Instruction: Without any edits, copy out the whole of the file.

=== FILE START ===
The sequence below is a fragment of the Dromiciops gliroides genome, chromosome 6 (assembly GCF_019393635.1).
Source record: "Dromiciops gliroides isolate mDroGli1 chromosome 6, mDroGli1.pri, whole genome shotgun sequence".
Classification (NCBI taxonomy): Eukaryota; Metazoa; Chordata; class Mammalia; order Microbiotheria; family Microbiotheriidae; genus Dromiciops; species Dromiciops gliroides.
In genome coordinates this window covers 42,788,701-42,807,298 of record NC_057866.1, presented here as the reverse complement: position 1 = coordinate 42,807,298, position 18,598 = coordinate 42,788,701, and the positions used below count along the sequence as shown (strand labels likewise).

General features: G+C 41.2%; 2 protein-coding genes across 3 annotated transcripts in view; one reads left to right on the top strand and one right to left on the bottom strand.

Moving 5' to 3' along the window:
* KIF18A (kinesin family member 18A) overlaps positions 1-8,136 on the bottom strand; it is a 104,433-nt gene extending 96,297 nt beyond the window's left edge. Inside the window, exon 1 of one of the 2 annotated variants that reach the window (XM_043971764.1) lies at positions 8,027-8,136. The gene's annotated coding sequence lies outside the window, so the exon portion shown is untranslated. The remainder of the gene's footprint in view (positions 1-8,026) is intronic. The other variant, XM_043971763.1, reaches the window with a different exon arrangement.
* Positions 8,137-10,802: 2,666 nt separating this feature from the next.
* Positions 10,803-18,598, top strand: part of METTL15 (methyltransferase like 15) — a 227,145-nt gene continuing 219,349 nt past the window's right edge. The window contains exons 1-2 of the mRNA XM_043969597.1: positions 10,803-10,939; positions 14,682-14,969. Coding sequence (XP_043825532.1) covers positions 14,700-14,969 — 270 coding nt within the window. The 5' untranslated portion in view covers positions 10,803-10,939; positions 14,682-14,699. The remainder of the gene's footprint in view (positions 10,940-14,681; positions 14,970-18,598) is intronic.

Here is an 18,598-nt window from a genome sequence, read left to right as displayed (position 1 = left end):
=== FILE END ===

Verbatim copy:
The sequence below is a fragment of the Dromiciops gliroides genome, chromosome 6 (assembly GCF_019393635.1).
Source record: "Dromiciops gliroides isolate mDroGli1 chromosome 6, mDroGli1.pri, whole genome shotgun sequence".
Classification (NCBI taxonomy): Eukaryota; Metazoa; Chordata; class Mammalia; order Microbiotheria; family Microbiotheriidae; genus Dromiciops; species Dromiciops gliroides.
In genome coordinates this window covers 42,788,701-42,807,298 of record NC_057866.1, presented here as the reverse complement: position 1 = coordinate 42,807,298, position 18,598 = coordinate 42,788,701, and the positions used below count along the sequence as shown (strand labels likewise).

General features: G+C 41.2%; 2 protein-coding genes across 3 annotated transcripts in view; one reads left to right on the top strand and one right to left on the bottom strand.

Moving 5' to 3' along the window:
* KIF18A (kinesin family member 18A) overlaps positions 1-8,136 on the bottom strand; it is a 104,433-nt gene extending 96,297 nt beyond the window's left edge. Inside the window, exon 1 of one of the 2 annotated variants that reach the window (XM_043971764.1) lies at positions 8,027-8,136. The gene's annotated coding sequence lies outside the window, so the exon portion shown is untranslated. The remainder of the gene's footprint in view (positions 1-8,026) is intronic. The other variant, XM_043971763.1, reaches the window with a different exon arrangement.
* Positions 8,137-10,802: 2,666 nt separating this feature from the next.
* Positions 10,803-18,598, top strand: part of METTL15 (methyltransferase like 15) — a 227,145-nt gene continuing 219,349 nt past the window's right edge. The window contains exons 1-2 of the mRNA XM_043969597.1: positions 10,803-10,939; positions 14,682-14,969. Coding sequence (XP_043825532.1) covers positions 14,700-14,969 — 270 coding nt within the window. The 5' untranslated portion in view covers positions 10,803-10,939; positions 14,682-14,699. The remainder of the gene's footprint in view (positions 10,940-14,681; positions 14,970-18,598) is intronic.

Here is an 18,598-nt window from a genome sequence, read left to right as displayed (position 1 = left end):